Abstract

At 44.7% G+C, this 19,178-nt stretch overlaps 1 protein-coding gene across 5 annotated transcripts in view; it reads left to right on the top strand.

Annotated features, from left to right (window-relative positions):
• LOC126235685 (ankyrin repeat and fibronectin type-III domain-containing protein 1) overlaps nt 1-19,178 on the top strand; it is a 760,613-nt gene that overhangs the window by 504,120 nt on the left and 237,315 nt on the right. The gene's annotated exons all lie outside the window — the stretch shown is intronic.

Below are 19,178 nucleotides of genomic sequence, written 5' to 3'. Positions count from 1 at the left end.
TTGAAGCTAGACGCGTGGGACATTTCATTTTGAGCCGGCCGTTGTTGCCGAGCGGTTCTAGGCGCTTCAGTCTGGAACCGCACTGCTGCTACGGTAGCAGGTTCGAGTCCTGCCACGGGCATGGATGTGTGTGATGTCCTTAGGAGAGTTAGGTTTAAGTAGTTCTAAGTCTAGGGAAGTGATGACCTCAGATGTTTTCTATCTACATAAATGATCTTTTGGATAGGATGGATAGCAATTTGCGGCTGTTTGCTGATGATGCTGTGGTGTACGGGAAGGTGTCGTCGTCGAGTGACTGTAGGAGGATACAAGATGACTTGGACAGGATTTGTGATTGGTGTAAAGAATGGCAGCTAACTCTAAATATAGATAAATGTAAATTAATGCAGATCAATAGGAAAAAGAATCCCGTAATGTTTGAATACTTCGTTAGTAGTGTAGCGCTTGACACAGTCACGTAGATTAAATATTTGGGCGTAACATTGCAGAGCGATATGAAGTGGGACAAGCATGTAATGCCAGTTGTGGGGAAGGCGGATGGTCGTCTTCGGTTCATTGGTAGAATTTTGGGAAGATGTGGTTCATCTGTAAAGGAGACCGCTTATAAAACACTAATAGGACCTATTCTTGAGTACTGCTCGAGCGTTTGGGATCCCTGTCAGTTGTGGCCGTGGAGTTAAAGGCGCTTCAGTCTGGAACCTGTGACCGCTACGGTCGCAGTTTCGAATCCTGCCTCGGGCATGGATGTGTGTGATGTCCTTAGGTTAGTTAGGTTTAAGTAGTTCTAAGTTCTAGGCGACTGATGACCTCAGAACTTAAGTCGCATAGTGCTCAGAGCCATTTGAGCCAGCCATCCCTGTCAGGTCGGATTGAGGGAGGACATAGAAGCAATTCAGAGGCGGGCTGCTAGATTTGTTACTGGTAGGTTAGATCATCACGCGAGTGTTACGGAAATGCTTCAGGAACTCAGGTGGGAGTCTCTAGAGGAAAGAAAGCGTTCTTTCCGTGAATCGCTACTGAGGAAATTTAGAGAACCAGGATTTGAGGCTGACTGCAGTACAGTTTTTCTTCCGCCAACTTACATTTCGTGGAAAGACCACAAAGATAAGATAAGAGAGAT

Objective: This study attempted to differentiate between ADHD patients, primarily inattentive subtype, from a healthy comparison group, using high resolution brain SPECT imaging. Method: Participants included 140 patients with ADHD inattentive type and 149 demographically-matched controls. All participants underwent brain SPECT imaging at rest and during concentration using semiquantitative visual readings. Results: A one-way ANOVA was conducted and revealed significant differences in cerebral blood perfusion, as measured by SPECT scan, between the ADHD group and the healthy controls. Significant differences at the (p < .001) level were observed in 100% of the measured areas of the occipital lobe, 71% of the areas of the frontal lobe, 61% of the cerebellum, 12.5 % of the vermis within the cerebellum, 50% of the parietal lobe, 50 % of the angular gyrus, 50% of the calcarine fissure, and 4.5 % of the temporal lobe. Regions of interest that were insignificant included all measured areas of the amygdala, cuneous, fusiform gyrus, insula, olfactory, palladium, caudate nucleus, putamen, paracentral lobule, and lingual gyrus. Conclusion(s): Results indicate a significant difference in cerebral blood perfusion for the ADHD inattentive group in several brain areas when compared to a healthy control group. This study shows that compared to a healthy control group, participants diagnosed with the inattentive subtype of ADHD have significantly different perfusion in their frontal, occipital, and parietal lobe, as well as the cerebellum. These results can have important applications when prescribing and developing medication to target attentional difficulties and in developing rehabilitation strategies for those with frontal lobe deficits.